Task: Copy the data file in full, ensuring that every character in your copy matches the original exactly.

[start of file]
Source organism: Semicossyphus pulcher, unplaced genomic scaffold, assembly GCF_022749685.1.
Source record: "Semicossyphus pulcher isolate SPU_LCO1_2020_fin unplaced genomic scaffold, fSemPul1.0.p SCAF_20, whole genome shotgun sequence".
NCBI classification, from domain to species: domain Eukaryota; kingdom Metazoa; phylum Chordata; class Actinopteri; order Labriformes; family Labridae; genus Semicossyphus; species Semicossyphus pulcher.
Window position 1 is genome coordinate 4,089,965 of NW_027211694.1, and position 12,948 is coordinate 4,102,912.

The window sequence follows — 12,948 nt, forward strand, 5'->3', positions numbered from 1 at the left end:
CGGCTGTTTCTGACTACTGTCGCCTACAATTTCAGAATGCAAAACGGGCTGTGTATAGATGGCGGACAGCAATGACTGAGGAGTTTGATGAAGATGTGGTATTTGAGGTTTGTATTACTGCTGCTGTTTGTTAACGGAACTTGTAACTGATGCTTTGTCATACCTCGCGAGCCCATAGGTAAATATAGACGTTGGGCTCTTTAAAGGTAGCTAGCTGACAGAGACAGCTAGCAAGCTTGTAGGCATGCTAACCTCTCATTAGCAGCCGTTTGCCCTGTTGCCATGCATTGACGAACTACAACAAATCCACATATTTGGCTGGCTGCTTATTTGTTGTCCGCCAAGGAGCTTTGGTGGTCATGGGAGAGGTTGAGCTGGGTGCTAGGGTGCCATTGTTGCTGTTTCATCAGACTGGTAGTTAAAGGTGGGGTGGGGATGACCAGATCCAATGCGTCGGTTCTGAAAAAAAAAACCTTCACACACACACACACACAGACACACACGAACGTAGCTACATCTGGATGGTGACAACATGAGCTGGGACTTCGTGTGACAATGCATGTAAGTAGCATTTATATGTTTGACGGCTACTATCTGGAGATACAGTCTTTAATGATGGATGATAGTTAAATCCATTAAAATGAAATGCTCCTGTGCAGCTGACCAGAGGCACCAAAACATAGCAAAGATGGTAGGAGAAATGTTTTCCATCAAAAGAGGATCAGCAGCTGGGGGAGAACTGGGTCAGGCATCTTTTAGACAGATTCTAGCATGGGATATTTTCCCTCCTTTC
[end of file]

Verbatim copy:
Source organism: Semicossyphus pulcher, unplaced genomic scaffold, assembly GCF_022749685.1.
Source record: "Semicossyphus pulcher isolate SPU_LCO1_2020_fin unplaced genomic scaffold, fSemPul1.0.p SCAF_20, whole genome shotgun sequence".
NCBI classification, from domain to species: domain Eukaryota; kingdom Metazoa; phylum Chordata; class Actinopteri; order Labriformes; family Labridae; genus Semicossyphus; species Semicossyphus pulcher.
Window position 1 is genome coordinate 4,089,965 of NW_027211694.1, and position 12,948 is coordinate 4,102,912.

The window sequence follows — 12,948 nt, forward strand, 5'->3', positions numbered from 1 at the left end:
CGGCTGTTTCTGACTACTGTCGCCTACAATTTCAGAATGCAAAACGGGCTGTGTATAGATGGCGGACAGCAATGACTGAGGAGTTTGATGAAGATGTGGTATTTGAGGTTTGTATTACTGCTGCTGTTTGTTAACGGAACTTGTAACTGATGCTTTGTCATACCTCGCGAGCCCATAGGTAAATATAGACGTTGGGCTCTTTAAAGGTAGCTAGCTGACAGAGACAGCTAGCAAGCTTGTAGGCATGCTAACCTCTCATTAGCAGCCGTTTGCCCTGTTGCCATGCATTGACGAACTACAACAAATCCACATATTTGGCTGGCTGCTTATTTGTTGTCCGCCAAGGAGCTTTGGTGGTCATGGGAGAGGTTGAGCTGGGTGCTAGGGTGCCATTGTTGCTGTTTCATCAGACTGGTAGTTAAAGGTGGGGTGGGGATGACCAGATCCAATGCGTCGGTTCTGAAAAAAAAAACCTTCACACACACACACACACAGACACACACGAACGTAGCTACATCTGGATGGTGACAACATGAGCTGGGACTTCGTGTGACAATGCATGTAAGTAGCATTTATATGTTTGACGGCTACTATCTGGAGATACAGTCTTTAATGATGGATGATAGTTAAATCCATTAAAATGAAATGCTCCTGTGCAGCTGACCAGAGGCACCAAAACATAGCAAAGATGGTAGGAGAAATGTTTTCCATCAAAAGAGGATCAGCAGCTGGGGGAGAACTGGGTCAGGCATCTTTTAGACAGATTCTAGCATGGGATATTTTCCCTCCTTTC